football Edit

Rivals.com 2006 basketball rankings

2006 ranking extended to 150
The 2004 AAU season was more challenging to cover than ever, with adidas, Nike and Reebok hosting major tournaments throughout the country from May to August.
Rivals.com attended more than 30 national events, including several featuring 2006 prospects, in order to give the most comprehensive ranking for the rising junior class.
Click here for the Rivals.com Top 150 player rankings.
Greg Oden the consensus No. 1 player in 2006
While the 2005 class has several prospects who could be named the top player, the case for top honors in 2006 is not open to as much debate. Indianapolis (Ind.) center Greg Oden is a virtual lock to hold his spot atop the rankings until graduation.
In fact, many consider the 6-foot-11, 205-pounder to be the best prospect among the high school ranks, regardless of class. Oden did nothing but cement that reputation this summer while playing with Spiece Indy Heat, showing an improved offensive repertoire and dominating within five feet of the basket on both ends of the floor.
Texas big men emerge as top five prospects
It’s common knowledge that Texas annually produces big-time football players, but it’s also becoming obvious to hoops junkies and college coaches across the United States that the Lone Star state takes a backseat to no one when it comes to producing high major basketball talent.
Two years ago, LaMarcus Aldridge, Jawann McClellan and Daniel Gibson sat on everyone’s all-American list. This year, the rising senior group led by Houston native Gerald Green (Rivals.com No. 1 ranked prospect), Jovan Adams, Byron Eaton, Calvin Miles and Fendi Onobun are considered among the elite prospects in the 2005 class.
Don’t expect a drop-off in 2006 in Texas, especially near the top, where big men Darrell Arthur and Damion James have emerged as top five prospects.
Holding down the post for Team Texas 16-and-under team for most of the summer, the 6-foot-9, 200-pound Arthur showed the kind of potential that makes college coaches smile.
With impressive size and mobility, Arthur, a native of Dallas and a standout at South Oak Cliff, is a raw post player who is still refining his low-post skill set. But he presents a nice, wide target when posting and knows how to use his body and seal a defender near the basket.
He is also an intimidating shot-blocker and aggressive rebounder. His ability to step-out on the perimeter and shoot a mid-range jumper, which has improved greatly in the last year, is another added bonus. Arizona, Kansas and Texas are the early leaders for his services, and he makes the jump to No. 4 in the Rivals.com ranking.
While Arthur will spend his career with his back to the basket, James has the ability to play the ever popular “big forward” position, meaning he has skills that will benefit him as a small or power forward.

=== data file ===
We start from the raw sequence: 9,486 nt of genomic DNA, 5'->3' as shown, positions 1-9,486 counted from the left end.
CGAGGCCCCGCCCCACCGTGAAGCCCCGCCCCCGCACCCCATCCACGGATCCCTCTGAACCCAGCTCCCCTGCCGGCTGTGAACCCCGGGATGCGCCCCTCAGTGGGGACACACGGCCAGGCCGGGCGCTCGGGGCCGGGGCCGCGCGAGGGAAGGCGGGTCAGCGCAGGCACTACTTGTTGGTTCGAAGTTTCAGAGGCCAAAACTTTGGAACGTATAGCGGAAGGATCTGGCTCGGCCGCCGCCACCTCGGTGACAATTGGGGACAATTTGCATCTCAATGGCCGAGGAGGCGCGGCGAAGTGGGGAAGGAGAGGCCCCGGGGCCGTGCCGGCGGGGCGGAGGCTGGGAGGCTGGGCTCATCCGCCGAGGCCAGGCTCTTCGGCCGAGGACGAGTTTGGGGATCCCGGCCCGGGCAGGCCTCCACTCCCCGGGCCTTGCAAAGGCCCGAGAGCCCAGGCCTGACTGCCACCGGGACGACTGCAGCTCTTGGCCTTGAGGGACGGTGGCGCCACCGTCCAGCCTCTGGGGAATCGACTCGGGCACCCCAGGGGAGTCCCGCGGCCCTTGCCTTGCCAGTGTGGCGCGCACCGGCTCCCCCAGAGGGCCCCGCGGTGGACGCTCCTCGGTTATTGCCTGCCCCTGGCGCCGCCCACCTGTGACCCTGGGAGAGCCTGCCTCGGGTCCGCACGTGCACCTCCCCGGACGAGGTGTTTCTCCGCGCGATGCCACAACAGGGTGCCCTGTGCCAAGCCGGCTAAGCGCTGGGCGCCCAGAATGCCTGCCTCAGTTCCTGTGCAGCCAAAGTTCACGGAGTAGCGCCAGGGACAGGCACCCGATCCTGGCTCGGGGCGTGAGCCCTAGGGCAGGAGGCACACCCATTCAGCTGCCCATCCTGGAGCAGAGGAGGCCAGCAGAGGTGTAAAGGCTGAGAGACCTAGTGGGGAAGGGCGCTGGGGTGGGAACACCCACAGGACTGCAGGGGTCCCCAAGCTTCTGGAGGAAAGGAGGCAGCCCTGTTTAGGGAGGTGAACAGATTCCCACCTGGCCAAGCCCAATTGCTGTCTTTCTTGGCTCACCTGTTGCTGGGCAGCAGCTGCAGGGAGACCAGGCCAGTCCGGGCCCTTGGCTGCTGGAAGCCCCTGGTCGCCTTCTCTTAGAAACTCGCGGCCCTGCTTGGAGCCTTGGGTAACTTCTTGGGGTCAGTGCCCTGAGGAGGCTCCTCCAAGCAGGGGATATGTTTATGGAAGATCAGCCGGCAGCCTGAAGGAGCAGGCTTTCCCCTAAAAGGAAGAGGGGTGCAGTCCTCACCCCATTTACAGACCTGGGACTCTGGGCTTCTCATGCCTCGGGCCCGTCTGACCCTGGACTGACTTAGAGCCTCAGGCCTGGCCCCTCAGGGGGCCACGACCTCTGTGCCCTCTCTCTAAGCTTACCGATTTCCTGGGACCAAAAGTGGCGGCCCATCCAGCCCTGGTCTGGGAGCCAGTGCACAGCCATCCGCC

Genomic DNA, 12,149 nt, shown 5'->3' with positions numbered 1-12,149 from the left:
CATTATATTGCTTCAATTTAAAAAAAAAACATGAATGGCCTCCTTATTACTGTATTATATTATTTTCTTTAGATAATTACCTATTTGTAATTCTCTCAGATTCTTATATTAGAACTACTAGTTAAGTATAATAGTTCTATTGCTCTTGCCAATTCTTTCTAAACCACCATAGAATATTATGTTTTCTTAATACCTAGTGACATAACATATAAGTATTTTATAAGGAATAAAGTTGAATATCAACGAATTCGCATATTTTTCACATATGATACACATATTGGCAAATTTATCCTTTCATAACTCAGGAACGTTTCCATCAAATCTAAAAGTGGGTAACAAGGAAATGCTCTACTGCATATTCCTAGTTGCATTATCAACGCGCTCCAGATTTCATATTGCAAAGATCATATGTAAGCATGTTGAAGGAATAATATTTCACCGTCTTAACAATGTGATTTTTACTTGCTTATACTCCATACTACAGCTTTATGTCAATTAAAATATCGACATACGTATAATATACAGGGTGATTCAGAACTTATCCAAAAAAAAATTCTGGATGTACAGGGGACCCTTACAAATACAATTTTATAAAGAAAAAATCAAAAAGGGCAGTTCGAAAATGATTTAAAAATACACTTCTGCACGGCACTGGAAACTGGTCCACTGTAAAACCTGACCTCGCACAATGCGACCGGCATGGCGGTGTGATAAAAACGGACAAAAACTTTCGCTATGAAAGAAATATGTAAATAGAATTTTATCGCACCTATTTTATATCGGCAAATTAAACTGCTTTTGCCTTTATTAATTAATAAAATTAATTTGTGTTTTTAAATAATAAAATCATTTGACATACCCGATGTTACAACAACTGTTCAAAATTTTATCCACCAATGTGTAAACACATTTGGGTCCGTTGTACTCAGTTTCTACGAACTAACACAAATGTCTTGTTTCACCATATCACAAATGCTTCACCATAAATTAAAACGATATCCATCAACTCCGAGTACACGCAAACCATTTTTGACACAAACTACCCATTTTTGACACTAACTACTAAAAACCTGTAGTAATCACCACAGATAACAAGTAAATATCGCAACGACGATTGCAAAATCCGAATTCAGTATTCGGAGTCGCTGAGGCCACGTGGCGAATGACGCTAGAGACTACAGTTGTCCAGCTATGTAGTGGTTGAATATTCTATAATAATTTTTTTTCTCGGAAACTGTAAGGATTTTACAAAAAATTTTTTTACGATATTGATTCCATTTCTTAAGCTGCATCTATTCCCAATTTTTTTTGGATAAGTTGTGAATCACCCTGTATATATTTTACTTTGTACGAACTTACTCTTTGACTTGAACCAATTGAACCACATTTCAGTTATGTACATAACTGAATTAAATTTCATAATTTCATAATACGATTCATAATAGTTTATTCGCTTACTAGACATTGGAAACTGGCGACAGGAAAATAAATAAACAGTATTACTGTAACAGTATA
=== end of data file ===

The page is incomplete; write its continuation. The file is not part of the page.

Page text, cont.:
At 6-foot-8, 225 pounds, James has the body to bang or post in the paint, but he also keeps defenses honest with a jumper that he knocks down from outside the arc or mid-range. Strong and athletic, he runs the floor well and has a solid enough handle to bring the ball up the floor. Another impressive trait is his passing ability and court vision.
The list of suitors will be long and currently includes Arizona, Arizona State, Baylor, Florida, Florida State, Kansas, Texas, Texas A&M and UCLA. James is ranked the nation’s No. 5 prospect in the 2006 class.
California twin towers make a huge impression in July
The fastest risers in the new 2006 rankings, Brook Lopez and Robin Lopez, twin brothers from San Joaquin Memorial High School in Fresno, Calif., raised their stock considerably in June and July while attending the adidas superstar camp and traveling the summer circuit with EBO/ EA Sports.
Brook, a 6-foot-11, 220-pound power forward, has nice size for his position and appeared to become more comfortable and confident as the summer progressed. He was known primarily as a good rebounder and shot-blocker, but that changed in June when the West Coast big man started to attack the basket on the offensive end and proved he could finish.
Ever more impressive was his face-up jump shot that extends to outside the arc, although he is more affective within 17 feet and with his ability to pass out of the high post. Brook, who debuts at No. 10, runs the floor well and is a good catch and finish player in transition.
At this point in his career Robin, who is as good an athlete as Brook, is more of an interior player who prefers to play with his back to the basket. He will shoot the outside shot but with mixed results.
His hard work underneath the basket pays off with solid rebounds, and his length and good timing makes him an intimidating force in the paint. He checks in as the No. 26 player in the country.
Two star athlete one of nation’s finest shooting guards
Considered to be one of the top wide receiver prospects in the country, St. Joseph High School athlete David Lighty of Cleveland is also one of the fastest-rising basketball prospects in the nation.
The 6-foot-5, 190-pound shooting guard is a terrific scorer with a nice blend of long-range jumpers or penetration to the basket where he finishes well in traffic. He is a terrific on-the-ball defender who is blessed with long arms, good anticipation and quickness.
An impressive athlete, Lighty has a nice feel for the game and lets his offense come to him instead of forcing the issue. If his outside shot isn’t falling, he will still make an impact on a game with nice passing and rebounding skills.
This summer, Lighty played with the Cleveland Titans on the 16-and-under team and attended the ABCD camp.
Lighty, who has plans to play both sports in college, is looking for a college with strong programs in basketball and football. Arizona and Syracuse have offered early, with Ohio State and Michigan also being mentioned.